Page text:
Film Review: Lost Cat CoronaA wandering pet prompts a hectic day of hand-wringing and soul-searching in this underwhelming shaggy-dog comedy that’s elevated by a charming cast of colorful character actors.
Anthony Tarsitano’s Lost Cat Corona is a rambling, lighthearted comedy that’s occasionally laugh-out-loud funny, but even though it’s much better than its Blockbuster-era poster or ex-B-list cast might suggest, it isn’t as affecting as it could be, given its decent script and good intentions. Set entirely in the scrappy borough of Queens, New York, the film is warmly committed to exploring the lives of relatable, if highly idiosyncratic, regular New Yorkers who aren’t all billionaire playboys or superheroes, or superhero billionaire playboys. Instead, the film follows Ralph Macchio’s earnest sad-sack, Dominic, a somewhat happily married, childless construction worker forced to spend a fine spring day searching for a lost black cat: Leonard, the cherished pet of Dom’s nagging wife, Connie (Gina Gershon).
Seriously questioning his tendency to kowtow to Connie, and almost anyone else with a strong personality, Dominic nevertheless takes off on Connie’s bike to scour their Corona neighborhood for Leonard. Dominic’s supportive but not terribly helpful buddy Ponce, amusingly played by David Zayas (“Dexter,” The Expendables), tags along on his shiny red scooter to help Dom navigate an insane afternoon that only gets started with the two pals discovering a bloody wad of cash and a severed ear inside a brown paper bag. In true After Hours fashion, Dominic’s misadventures through the bodegas and back-alleys of Queens—during which he runs into or afoul of palookas with names like Sal, Sue and Jimmy Pipes—grow ever more precarious, escalating to a genuinely surprising scene involving Dominic and a stolen gun.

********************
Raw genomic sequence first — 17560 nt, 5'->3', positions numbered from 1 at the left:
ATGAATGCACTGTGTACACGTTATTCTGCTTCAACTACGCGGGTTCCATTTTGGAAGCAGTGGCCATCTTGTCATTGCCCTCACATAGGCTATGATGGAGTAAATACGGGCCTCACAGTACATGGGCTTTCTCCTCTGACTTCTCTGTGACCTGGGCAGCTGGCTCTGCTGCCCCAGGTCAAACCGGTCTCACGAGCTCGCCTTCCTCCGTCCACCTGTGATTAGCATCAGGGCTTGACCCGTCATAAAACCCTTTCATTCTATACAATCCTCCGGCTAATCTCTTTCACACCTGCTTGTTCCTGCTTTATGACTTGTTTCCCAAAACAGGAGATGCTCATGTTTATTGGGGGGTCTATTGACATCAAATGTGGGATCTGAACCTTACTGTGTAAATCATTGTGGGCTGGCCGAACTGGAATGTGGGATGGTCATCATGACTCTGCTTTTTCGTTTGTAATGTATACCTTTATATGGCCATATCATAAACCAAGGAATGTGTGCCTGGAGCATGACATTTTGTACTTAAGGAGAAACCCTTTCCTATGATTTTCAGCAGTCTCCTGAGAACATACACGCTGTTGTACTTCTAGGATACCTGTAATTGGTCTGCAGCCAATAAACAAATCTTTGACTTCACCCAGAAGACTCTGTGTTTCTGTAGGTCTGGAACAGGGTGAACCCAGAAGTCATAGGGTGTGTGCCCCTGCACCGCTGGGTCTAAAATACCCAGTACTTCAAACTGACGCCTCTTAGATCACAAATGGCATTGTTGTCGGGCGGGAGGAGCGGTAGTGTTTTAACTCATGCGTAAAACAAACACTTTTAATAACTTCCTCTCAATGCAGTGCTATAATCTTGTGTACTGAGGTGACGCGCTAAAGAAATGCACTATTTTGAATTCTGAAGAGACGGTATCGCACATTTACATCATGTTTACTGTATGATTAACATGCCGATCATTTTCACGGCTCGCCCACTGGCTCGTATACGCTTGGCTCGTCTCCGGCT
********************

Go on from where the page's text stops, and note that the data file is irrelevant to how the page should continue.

Adopting the loose, multi-tasking structure of lesser Tarantino ensemble knockoffs, Tarsitano’s picture introduces a Seinfeld-ian world of outer-borough Joes and ladies whose seemingly disparate paths collide with Dominic’s under some startling, and some meh-inducing, circumstances. The bouncy soundtrack and multiple storylines suggest a madcap comedy that might have benefited from tighter editing and more rigorous direction. Macchio delivers a natural, low-key performance but in the long run doesn’t convey the gravitas of what essentially becomes a story about Dominic’s quest to reclaim (or finally discover) his “manhood,” or in more generous terms, to search within for a source of strength and conviction. That Dom considers finding it in the cold, steel grip of a gun is intended as a serious wallop that lands more like a slap on the wrist. It doesn’t help Macchio’s case that the actor (John D’Leo) playing young Dominic in nicely evocative flashbacks has a deeper voice than the erstwhile Karate Kid.
Gina Gershon doesn’t exactly disappear into the role of Connie either, so it’s really up to the film’s supporting cast to carry the day. To the credit of Tarsitano and his casting team, the film is a prime showcase for the soulful faces, accents and attitudes of native New Yorkers, as reflected in the city’s awesome community of character actors. Not unlike a typical episode of the famous Big Apple-set sitcom about nothing, a diverse parade of character specialists roll through to steal the spotlight from the stars, from screen and TV vet Jeff Kober, who supplies ample tough-guy tension as Sue, a lifelong low-level hood with a hair-trigger temper, to Barbara Rosenblat (“Orange Is the New Black”’s dearly departed “Miss Rosa”) as Connie’s hard-to-please mother. The one-and-only “Luke Duke,” Tom Wopat, delivers perhaps the film’s most powerfully emotional moment as down-on-his-luck war vet Jimmy Pipes.
More often than not, however, Tarsitano’s script, while flourishing in its comical moments, flounders in its attempts to mine nuggets of emotional depth from Dominic’s faintly rendered midlife crisis. And the search for Leonard doesn’t play as the most compelling through-line for the plot. The makers of “Seinfeld” were able to get away with a half-hour sitcom about nothing, but stretched to feature length, the concept collapses right at its height, like an overdone soufflé.
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